IBM’s independent Mayflower ship collapses again • The Register

The AI-powered unmanned Mayflower ship, which was on its second attempt to cross the Atlantic Ocean alone, has been returned to shore after experiencing a mechanical failure.

The ship, which was built by ProMare, a non-profit organization focused on marine research, with help from IBM, set off from Plymouth, UK, last month with the goal of reaching Washington, DC. But less than two weeks into the voyage, the computer-controlled ship collapsed near Portugal.

Mayflower carries several cameras and sensors on board that power computer vision algorithms for navigation. However, if it has a hardware issue, there is no one to fix it. Information about the condition of the 15-meter vessel is shared via an online dashboard, and viewers can track its position and watch a live feed of it while cruising.

sharp eye Reg A reader noted that the ship’s solar-charged batteries level has dropped, and appears to be veering off course, last week. Live broadcasts have since been closed.

Brett Vanouf, co -manager of the May Flory Project, a former member of the Board and Promare Chairman, confirmed that record The ship will be towed ashore. Engineers will attempt to evaluate and repair the mechanical failure. “The ship had some difficulty and we are making a call in port to Horta in the Azores to have a look at it and make sure it can complete the rest of the voyage,” he said.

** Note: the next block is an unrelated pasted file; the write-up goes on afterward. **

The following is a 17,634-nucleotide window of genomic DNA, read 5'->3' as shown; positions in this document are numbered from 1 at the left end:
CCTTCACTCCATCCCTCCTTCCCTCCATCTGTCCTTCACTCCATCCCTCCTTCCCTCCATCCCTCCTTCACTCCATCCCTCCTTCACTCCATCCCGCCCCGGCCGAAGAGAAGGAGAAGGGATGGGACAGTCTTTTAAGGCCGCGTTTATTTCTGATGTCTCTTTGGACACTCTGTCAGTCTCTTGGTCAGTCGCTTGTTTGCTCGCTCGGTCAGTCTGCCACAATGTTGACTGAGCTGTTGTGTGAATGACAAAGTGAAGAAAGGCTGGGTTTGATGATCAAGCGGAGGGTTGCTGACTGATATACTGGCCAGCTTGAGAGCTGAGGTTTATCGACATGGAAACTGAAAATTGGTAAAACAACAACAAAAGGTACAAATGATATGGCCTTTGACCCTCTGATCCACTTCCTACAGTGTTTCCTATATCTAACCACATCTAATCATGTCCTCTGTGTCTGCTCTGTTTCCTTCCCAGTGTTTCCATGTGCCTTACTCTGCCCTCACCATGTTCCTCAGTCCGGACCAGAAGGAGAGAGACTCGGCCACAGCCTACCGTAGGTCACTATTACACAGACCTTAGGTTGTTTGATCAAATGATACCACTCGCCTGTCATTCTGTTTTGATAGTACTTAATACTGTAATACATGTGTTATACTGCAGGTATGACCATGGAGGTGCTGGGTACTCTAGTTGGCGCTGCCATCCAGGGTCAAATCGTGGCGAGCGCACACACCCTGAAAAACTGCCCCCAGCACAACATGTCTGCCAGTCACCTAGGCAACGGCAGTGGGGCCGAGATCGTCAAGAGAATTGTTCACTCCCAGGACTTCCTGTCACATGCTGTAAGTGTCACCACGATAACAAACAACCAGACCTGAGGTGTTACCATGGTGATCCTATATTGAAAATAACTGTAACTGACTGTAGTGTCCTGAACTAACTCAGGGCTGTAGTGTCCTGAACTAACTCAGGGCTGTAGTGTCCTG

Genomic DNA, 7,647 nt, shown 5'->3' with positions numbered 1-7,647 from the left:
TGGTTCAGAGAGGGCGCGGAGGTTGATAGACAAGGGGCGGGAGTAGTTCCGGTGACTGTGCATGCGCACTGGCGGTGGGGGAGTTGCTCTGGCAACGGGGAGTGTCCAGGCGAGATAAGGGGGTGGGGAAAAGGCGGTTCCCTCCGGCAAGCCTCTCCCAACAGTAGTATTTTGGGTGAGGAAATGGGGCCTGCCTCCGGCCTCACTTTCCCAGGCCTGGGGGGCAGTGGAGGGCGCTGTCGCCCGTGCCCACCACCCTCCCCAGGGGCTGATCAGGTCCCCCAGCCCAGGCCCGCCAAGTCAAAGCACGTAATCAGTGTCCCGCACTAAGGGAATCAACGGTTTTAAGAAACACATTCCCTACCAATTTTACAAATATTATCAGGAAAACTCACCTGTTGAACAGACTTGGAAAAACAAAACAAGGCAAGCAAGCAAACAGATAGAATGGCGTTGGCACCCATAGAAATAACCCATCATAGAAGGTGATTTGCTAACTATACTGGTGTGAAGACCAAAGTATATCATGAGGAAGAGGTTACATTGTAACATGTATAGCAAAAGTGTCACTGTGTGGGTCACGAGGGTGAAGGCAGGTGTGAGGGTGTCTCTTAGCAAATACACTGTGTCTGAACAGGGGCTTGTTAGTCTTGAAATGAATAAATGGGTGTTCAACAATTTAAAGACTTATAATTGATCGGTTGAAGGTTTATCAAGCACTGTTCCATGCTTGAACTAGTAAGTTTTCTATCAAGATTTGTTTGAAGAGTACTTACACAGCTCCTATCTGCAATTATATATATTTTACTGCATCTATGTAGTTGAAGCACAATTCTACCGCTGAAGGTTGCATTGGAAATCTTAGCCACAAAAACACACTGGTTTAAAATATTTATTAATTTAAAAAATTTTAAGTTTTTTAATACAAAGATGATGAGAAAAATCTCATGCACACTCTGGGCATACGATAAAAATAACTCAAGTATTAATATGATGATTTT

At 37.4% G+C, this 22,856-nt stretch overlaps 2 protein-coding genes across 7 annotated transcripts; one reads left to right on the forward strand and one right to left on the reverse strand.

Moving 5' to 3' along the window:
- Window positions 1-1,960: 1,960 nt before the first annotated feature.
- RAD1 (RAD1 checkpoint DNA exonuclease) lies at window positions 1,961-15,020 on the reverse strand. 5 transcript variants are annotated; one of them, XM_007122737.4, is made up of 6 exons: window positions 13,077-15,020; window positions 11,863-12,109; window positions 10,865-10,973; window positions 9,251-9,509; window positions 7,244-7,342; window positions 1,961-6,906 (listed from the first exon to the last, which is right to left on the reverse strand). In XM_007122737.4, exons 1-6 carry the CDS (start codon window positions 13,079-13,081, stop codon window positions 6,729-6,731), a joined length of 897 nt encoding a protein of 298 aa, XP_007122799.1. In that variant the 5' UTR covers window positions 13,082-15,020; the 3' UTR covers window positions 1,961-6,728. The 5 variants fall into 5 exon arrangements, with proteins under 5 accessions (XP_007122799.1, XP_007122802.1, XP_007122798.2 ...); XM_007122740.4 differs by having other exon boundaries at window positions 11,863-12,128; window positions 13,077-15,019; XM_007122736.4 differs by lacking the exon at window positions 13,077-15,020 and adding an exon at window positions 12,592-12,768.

Mayflower hasn’t made it to Horta yet, so the team isn’t sure why it failed, an IBM spokesperson told us on Wednesday. We notice that the ship’s dashboard is showing it in Plymouth again, this could be the result of someone resetting the location on the base website.

ProMare hopes to fix the mechanical issue and return the ship to sea to continue the journey. flaw sound From the ship’s generator, none of the machine learning software capabilities were affected.

It’s not the first time a ship’s generator has failed. When the Mayflower attempted its maiden voyage across the Atlantic in 2021, engineers discovered that a metal component of the ship’s generator had broken. The diesel fuel leaked, and without a backup source of power, he only had his own solar panels for power.

Over time, his speed decreased as his batteries ran out. The ProMare team decided to recall and repair the ship after it had spent only three days at sea, and announced that there would be another crack at sailing from England to America the following year.

Now, her second attempt didn’t go smoothly either. At least the ship was at sea longer before this latest mechanical setback.

“More info from IBM and ProMare will follow as soon as we have a chance to catch our breath. We’ve made over 1,200 [nautical miles] All at once and we’ll assess, fix and go back out, but we can’t say when or more at this time,” Vanov told us.®

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